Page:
Kodiak Robotics, the U.S.-based self-driving truck startup, is partnering with South Korean conglomerate SK to explore the possibility of deploying its autonomous vehicle technology in Asia.
The ultimate aim of the partnership is to sell and distribute Kodiak’s self-driving technology in the region. Kodiak will examine how it can use SK’s products, components and technology for its autonomous system, including artificial intelligence microprocessors and advanced emergency braking systems. Both companies have also agreed to work together to provide fleet management services for customers in Asia.
Kodiak co-founder and CEO Don Burnette couched the initial agreement as a first step toward a commercial enterprise in Asia.
“This is really just the first handful of steps to explore the possibility,” Burnette said. “What would it look like to bring Kodiak’s AV technologies to Asian markets? What would be required? Who would be the partners? What are the regulatory forces that we have to contend with?”
Kodiak, which is based in Mountain View, California and has operations in Texas, would be squaring off against at least two other self-driving companies — Plus and TuSimple — that already have a presence in the region. Plus announced a merger with special purpose acquisition companies in the past six months, an increasingly popular tool for startups to go public. TuSimple took the more traditional IPO path.
While the partnership is at its earliest stage, it does connect Kodiak with a company that has a vast reach in South Korea as well as other countries in the region. The partnership is with SK Inc., a holding company of SK Group that has more than 120 operating companies, including ones connected to the logistics industry.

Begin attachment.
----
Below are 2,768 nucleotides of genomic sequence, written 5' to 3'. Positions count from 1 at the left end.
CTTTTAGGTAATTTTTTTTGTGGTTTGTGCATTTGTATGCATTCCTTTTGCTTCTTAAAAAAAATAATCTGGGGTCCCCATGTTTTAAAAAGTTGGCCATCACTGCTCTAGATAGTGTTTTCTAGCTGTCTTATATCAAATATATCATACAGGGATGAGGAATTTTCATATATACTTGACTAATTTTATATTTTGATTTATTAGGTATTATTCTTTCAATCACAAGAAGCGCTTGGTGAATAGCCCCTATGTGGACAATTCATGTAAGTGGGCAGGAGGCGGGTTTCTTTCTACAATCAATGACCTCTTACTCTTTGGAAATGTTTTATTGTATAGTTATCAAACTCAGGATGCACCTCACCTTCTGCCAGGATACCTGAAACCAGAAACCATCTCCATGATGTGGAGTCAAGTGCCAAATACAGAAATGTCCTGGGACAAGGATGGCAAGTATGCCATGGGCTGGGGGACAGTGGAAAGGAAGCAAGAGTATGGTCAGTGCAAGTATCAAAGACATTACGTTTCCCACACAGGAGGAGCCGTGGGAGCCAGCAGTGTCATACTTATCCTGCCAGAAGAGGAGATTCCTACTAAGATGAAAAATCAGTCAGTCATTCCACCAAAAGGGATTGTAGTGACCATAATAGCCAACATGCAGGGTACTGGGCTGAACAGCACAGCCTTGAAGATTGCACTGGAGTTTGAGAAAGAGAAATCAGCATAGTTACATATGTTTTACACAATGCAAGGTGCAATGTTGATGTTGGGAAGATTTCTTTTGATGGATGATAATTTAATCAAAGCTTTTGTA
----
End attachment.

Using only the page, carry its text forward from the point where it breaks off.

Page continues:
“Our partnership with Kodiak will help accelerate the commercialization of self-driving trucks in Asia,” said Jungho Shin, executive vice president of SK Inc. “Kodiak’s industry-leading technology and SK’s unrivaled reach in Korea and across Asia make this a natural partnership. We look forward to working with Kodiak to make autonomous trucking a reality around the globe.”
Burnette told TechCrunch the partnership agreement was reached after SK conducted an extensive technical review.
“They recognize the importance of AV technology broadly, they recognize the safety benefits, the economic benefits, and they want to play a role,” he said.
This is Kodiak’s first international expansion. But it might not be the last. Burnette said the company has been interested in certain international markets since it launched in 2018.
“We’ve had conversations about the Australian market,” Burnette noted. “I think Australia is another great market with future potential for this AV technology, particularly the long-haul highway, out-in-the-middle-of-nowhere kind of driving. There’s South American markets. Brazil is a big one that’s interesting to us, and, of course, Europe.
This partnership with SK Inc. follows an announcement with the U.S. Air Force for a contract to bring autonomous transportation to the U.S. Department of Defense’s Dover Air Force base in Delaware.